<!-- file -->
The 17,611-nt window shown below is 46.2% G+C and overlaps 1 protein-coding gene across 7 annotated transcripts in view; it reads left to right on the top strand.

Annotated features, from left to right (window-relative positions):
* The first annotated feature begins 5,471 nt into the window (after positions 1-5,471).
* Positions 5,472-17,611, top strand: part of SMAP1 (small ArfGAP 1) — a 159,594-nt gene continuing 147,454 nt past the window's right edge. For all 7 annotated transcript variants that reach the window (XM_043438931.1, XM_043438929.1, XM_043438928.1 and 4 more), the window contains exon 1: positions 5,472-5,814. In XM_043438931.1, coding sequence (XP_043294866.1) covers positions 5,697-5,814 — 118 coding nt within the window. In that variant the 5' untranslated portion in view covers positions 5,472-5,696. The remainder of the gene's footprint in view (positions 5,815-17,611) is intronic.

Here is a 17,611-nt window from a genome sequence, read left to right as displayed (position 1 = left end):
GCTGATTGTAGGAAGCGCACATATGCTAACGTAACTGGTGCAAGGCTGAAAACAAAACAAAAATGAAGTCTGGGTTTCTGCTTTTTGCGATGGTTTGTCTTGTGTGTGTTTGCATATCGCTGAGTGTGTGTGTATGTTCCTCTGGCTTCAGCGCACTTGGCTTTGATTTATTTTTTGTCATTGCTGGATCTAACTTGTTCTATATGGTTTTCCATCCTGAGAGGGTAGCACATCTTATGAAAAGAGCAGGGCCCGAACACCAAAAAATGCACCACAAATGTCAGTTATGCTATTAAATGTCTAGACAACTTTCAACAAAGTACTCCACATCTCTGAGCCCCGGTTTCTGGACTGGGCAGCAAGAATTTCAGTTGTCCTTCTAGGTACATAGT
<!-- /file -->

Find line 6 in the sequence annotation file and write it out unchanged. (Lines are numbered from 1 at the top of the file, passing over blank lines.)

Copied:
GCTGATTGTAGGAAGCGCACATATGCTAACGTAACTGGTGCAAGGCTGAAAACAAAACAAAAATGAAGTCTGGGTTTCTGCTTTTTGCGATGGTTTGTCTTGTGTGTGTTTGCATATCGCTGAGTGTGTGTGTATGTTCCTCTGGCTTCAGCGCACTTGGCTTTGATTTATTTTTTGTCATTGCTGGATCTAACTTGTTCTATATGGTTTTCCATCCTGAGAGGGTAGCACATCTTATGAAAAGAGCAGGGCCCGAACACCAAAAAATGCACCACAAATGTCAGTTATGCTATTAAATGTCTAGACAACTTTCAACAAAGTACTCCACATCTCTGAGCCCCGGTTTCTGGACTGGGCAGCAAGAATTTCAGTTGTCCTTCTAGGTACATAGT